In anticipation of the games trafficked girls and women on GB Road are being given one-hour sessions every morning to learn English and are being taught words like ‘hello,’ ‘thank you,’ ‘how are you?’ and ‘please use a condom.’ What’s more, GB Road is getting a ‘face-lift’ to make it more appealing for foreign clients. LCD TVs, fridges and air conditioning are being installed by the brothel owners. Tina Jaiswal, owner of Delhi’s No 1 escort agency has stated that it hopes to make good money during the games and will simply follow the demand and supply principles of economics. She says that the agency will double its rates one month before the games begin and also increase its work force. The government has set up hundreds of condom vending machines, but Ruchira argues this is a poor substitute for protecting the rights of women and girls. She has appealed to President Pratibha Patil, to ensure that the government puts in place sufficient mechanisms to stop the proliferation of sex trafficking in the run up to the games.

These mechanisms include establishing information and surveillance booths manned by NGOs, to support girls and women who need protection from traffickers, especially in sex sites like GB Road and pick-up sites like railway stations, bus stands and metro stations.

Safety of labourers also

Measures are also being called for to protect the more marginalised women, who have been brought to Delhi as labour for the construction of roads, stadiums and houses. Apne Aap wants to ensure that they return home safely and are provided with tickets and bookings as well as protection from property snatching or rape.Sensitisation workshops are being advocated for police officials, tour operators, transporters and labour contractors concerning the treatment of women migrant workers as well as new women who are being trafficked to the city.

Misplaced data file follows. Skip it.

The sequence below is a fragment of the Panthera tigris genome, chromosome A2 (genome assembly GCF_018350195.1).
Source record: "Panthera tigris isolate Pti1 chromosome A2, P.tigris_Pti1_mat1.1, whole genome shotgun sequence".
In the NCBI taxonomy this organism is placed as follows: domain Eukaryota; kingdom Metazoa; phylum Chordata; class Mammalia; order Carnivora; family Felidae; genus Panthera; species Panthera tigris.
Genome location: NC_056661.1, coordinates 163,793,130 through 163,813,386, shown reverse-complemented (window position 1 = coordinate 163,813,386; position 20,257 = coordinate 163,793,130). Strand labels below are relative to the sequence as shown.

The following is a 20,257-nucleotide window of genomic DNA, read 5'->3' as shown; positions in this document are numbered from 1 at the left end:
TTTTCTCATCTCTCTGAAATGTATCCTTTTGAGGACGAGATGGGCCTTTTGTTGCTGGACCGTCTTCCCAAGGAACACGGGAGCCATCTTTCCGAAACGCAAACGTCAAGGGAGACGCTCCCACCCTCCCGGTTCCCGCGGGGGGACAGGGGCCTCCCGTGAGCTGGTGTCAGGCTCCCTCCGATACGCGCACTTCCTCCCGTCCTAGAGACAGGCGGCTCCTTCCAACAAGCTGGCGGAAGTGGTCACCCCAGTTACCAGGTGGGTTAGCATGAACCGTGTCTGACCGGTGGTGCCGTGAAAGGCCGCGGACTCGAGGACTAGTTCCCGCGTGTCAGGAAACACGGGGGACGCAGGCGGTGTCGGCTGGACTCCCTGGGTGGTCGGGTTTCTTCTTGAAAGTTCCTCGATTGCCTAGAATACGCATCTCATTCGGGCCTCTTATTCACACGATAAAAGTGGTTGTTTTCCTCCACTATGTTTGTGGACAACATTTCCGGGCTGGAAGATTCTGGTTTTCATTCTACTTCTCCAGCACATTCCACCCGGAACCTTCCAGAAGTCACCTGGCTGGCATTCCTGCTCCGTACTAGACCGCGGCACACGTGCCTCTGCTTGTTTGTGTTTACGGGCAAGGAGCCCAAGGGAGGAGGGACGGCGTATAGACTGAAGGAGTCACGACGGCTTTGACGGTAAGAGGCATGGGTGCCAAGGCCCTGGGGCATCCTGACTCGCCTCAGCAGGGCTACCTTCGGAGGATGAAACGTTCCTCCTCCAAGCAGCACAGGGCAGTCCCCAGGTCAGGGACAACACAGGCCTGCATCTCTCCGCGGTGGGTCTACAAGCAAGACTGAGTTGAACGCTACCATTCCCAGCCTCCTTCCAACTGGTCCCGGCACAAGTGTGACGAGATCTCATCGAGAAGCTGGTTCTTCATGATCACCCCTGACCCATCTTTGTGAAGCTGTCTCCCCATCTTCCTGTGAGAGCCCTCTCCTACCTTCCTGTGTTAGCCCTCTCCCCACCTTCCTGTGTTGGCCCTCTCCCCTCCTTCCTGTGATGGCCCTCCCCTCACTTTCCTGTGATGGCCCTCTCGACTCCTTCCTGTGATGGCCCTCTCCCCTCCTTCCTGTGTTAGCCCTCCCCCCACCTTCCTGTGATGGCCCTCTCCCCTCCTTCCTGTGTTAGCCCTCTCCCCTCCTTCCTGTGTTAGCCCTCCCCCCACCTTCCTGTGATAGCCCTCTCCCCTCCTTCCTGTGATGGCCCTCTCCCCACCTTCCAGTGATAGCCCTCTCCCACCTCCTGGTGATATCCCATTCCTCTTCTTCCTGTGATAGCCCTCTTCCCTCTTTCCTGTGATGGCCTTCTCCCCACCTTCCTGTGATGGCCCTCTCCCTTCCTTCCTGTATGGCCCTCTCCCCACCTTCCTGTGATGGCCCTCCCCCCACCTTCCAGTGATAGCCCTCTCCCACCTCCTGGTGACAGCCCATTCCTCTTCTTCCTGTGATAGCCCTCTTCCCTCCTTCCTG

With one eye on the CWG, the Union government recently unveiled a code of conduct for the tourism industry aimed at encouraging tourism activities to be undertaken with respect for basic rights like dignity, safety and freedom from exploitation of both tourist and local residents. The code applies to all hotels, restaurants, guest houses, tour agents and entertainment establishments. It also applies to event management organisations, transport operators, tour guides and other services or agencies associated with the tourism sector.

The ministry acknowledges alarming trends related to tourism that have emerged in recent years concerning sexual exploitation, paedophilia, prostitution and cross-border trafficking. However, Apne Aap is concerned that the code of conduct prepared by the tourism ministry will only apply to women and girls being brought to hotels and not to the brothels. Apne Aap has therefore applied to the authorities for a place in GB Road to set up a support centre for women and girls. To date, nothing has been heard back over the application.

Meanwhile, the clock is ticking down. It remains to be seen just how much the pockets of pimps, brothel owners and corrupt officials will be lined from the exploitation of trafficked girls and women. Affluent foreigners (and Indians) who seek out Delhi’s red light district will have a choice if or when they visit G B Road. The same cannot be said of the girls and women who they will encounter. A combination of violence, poverty, patriarchy and greed will see to that.

India ready to ratify UN convention

Sahil Makkar,

The move will allow the government to sign mutual legal assistance agreements with 154 member countries

Eight years after signing the United Nations (UN) convention against transnational organized crime, India is ready to ratify it and bring its laws in line with international standards.